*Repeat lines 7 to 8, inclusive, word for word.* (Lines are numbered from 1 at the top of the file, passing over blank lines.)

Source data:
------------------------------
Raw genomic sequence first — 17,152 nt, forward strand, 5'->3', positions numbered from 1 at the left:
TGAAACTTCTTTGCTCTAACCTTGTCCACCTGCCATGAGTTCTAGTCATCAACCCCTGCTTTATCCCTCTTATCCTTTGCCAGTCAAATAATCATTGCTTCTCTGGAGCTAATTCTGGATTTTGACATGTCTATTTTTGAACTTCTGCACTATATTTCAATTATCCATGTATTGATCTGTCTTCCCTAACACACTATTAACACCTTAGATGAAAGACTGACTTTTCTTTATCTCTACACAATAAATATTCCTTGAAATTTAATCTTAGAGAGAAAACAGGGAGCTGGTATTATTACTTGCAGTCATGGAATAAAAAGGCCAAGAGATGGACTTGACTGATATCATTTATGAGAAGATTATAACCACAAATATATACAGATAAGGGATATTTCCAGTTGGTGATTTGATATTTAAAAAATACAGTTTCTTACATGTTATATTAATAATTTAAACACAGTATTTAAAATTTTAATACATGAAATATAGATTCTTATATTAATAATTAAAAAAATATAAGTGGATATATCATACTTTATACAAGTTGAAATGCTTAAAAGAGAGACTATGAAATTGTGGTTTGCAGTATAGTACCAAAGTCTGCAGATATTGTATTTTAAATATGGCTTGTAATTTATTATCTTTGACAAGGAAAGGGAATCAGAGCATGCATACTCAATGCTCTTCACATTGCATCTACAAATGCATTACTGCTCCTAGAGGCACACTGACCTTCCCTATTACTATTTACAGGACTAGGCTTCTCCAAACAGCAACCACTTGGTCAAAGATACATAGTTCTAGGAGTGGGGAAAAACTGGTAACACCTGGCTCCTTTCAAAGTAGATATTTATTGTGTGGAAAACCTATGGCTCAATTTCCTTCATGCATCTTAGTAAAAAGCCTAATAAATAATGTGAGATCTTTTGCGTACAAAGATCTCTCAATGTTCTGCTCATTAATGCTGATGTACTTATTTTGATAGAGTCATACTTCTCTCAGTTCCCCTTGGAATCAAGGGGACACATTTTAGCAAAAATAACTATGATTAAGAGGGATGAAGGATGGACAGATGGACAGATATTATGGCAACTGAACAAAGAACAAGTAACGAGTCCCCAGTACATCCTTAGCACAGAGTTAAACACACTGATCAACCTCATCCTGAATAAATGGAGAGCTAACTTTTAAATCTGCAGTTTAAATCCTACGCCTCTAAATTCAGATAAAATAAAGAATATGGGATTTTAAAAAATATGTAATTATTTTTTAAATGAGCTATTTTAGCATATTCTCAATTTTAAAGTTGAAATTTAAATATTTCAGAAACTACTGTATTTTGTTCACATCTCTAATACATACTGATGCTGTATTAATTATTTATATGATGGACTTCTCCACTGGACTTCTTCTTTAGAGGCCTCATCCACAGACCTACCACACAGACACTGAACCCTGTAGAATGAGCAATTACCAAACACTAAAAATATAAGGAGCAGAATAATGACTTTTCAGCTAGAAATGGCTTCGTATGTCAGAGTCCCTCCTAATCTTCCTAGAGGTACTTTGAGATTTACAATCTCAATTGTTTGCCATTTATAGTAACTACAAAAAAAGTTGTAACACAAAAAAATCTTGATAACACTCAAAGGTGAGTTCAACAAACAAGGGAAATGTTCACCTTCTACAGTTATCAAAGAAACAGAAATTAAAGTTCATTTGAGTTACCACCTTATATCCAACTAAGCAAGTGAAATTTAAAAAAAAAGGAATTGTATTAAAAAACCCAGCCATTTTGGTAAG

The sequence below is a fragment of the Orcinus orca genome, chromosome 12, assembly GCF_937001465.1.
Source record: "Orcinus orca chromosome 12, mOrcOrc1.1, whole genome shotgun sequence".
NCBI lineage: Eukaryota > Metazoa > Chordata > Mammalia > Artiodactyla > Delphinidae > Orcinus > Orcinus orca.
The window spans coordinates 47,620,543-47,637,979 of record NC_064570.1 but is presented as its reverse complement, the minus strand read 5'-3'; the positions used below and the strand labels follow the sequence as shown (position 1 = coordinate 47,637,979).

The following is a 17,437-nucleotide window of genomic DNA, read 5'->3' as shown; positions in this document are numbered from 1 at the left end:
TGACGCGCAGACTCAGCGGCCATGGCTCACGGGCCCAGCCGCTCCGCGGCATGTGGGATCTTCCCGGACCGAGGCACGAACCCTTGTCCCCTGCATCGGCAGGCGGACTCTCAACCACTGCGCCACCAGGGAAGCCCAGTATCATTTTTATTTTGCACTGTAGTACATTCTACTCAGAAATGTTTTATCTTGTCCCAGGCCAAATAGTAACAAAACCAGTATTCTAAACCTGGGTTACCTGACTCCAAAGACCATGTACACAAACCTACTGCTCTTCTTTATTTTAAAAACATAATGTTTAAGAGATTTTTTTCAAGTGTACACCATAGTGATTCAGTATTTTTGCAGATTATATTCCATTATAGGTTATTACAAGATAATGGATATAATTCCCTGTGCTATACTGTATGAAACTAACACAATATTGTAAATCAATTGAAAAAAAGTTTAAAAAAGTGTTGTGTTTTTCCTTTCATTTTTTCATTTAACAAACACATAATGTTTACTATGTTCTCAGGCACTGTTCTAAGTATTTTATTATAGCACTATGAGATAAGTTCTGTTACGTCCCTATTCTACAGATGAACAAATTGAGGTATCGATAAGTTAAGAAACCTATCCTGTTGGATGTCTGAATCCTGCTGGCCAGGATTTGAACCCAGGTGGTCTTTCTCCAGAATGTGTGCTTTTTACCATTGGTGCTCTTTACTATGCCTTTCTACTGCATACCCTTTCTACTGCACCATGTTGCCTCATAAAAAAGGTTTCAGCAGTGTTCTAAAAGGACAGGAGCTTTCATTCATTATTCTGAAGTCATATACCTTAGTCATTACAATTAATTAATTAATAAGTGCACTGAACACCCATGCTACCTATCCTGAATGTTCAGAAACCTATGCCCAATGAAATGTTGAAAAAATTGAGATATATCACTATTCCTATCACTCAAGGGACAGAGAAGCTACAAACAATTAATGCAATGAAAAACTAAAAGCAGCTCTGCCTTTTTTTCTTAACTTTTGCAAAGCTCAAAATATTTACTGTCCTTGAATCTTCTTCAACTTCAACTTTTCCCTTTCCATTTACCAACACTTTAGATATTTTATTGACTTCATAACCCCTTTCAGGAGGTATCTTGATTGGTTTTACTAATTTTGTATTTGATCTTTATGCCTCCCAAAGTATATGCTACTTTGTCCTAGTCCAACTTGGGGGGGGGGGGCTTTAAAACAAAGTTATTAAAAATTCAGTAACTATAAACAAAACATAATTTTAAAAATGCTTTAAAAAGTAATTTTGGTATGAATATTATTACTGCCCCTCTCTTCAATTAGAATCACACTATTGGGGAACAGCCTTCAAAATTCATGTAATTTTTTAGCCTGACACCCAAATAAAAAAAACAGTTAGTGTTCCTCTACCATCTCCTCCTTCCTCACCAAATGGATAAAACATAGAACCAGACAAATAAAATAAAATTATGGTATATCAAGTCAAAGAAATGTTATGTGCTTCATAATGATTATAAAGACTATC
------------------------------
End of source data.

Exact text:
The following is a 17,437-nucleotide window of genomic DNA, read 5'->3' as shown; positions in this document are numbered from 1 at the left end:
TGACGCGCAGACTCAGCGGCCATGGCTCACGGGCCCAGCCGCTCCGCGGCATGTGGGATCTTCCCGGACCGAGGCACGAACCCTTGTCCCCTGCATCGGCAGGCGGACTCTCAACCACTGCGCCACCAGGGAAGCCCAGTATCATTTTTATTTTGCACTGTAGTACATTCTACTCAGAAATGTTTTATCTTGTCCCAGGCCAAATAGTAACAAAACCAGTATTCTAAACCTGGGTTACCTGACTCCAAAGACCATGTACACAAACCTACTGCTCTTCTTTATTTTAAAAACATAATGTTTAAGAGATTTTTTTCAAGTGTACACCATAGTGATTCAGTATTTTTGCAGATTATATTCCATTATAGGTTATTACAAGATAATGGATATAATTCCCTGTGCTATACTGTATGAAACTAACACAATATTGTAAATCAATTGAAAAAAAGTTTAAAAAAGTGTTGTGTTTTTCCTTTCATTTTTTCATTTAACAAACACATAATGTTTACTATGTTCTCAGGCACTGTTCTAAGTATTTTATTATAGCACTATGAGATAAGTTCTGTTACGTCCCTATTCTACAGATGAACAAATTGAGGTATCGATAAGTTAAGAAACCTATCCTGTTGGATGTCTGAATCCTGCTGGCCAGGATTTGAACCCAGGTGGTCTTTCTCCAGAATGTGTGCTTTTTACCATTGGTGCTCTTTACTATGCCTTTCTACTGCATACCCTTTCTACTGCACCATGTTGCCTCATAAAAAAGGTTTCAGCAGTGTTCTAAAAGGACAGGAGCTTTCATTCATTATTCTGAAGTCATATACCTTAGTCATTACAATTAATTAATTAATAAGTGCACTGAACACCCATGCTACCTATCCTGAATGTTCAGAAACCTATGCCCAATGAAATGTTGAAAAAATTGAGATATATCACTATTCCTATCACTCAAGGGACAGAGAAGCTACAAACAATTAATGCAATGAAAAACTAAAAGCAGCTCTGCCTTTTTTTCTTAACTTTTGCAAAGCTCAAAATATTTACTGTCCTTGAATCTTCTTCAACTTCAACTTTTCCCTTTCCATTTACCAACACTTTAGATATTTTATTGACTTCATAACCCCTTTCAGGAGGTATCTTGATTGGTTTTACTAATTTTGTATTTGATCTTTATGCCTCCCAAAGTATATGCTACTTTGTCCTAGTCCAACTTGGGGGGGGGGGGCTTTAAAACAAAGTTATTAAAAATTCAGTAACTATAAACAAAACATAATTTTAAAAATGCTTTAAAAAGTAATTTTGGTATGAATATTATTACTGCCCCTCTCTTCAATTAGAATCACACTATTGGGGAACAGCCTTCAAAATTCATGTAATTTTTTAGCCTGACACCCAAATAAAAAAAACAGTTAGTGTTCCTCTACCATCTCCTCCTTCCTCACCAAATGGATAAAACATAGAACCAGACAAATAAAATAAAATTATGGTATATCAAGTCAAAGAAATGTTATGTGCTTCATAATGATTATAAAGACTATC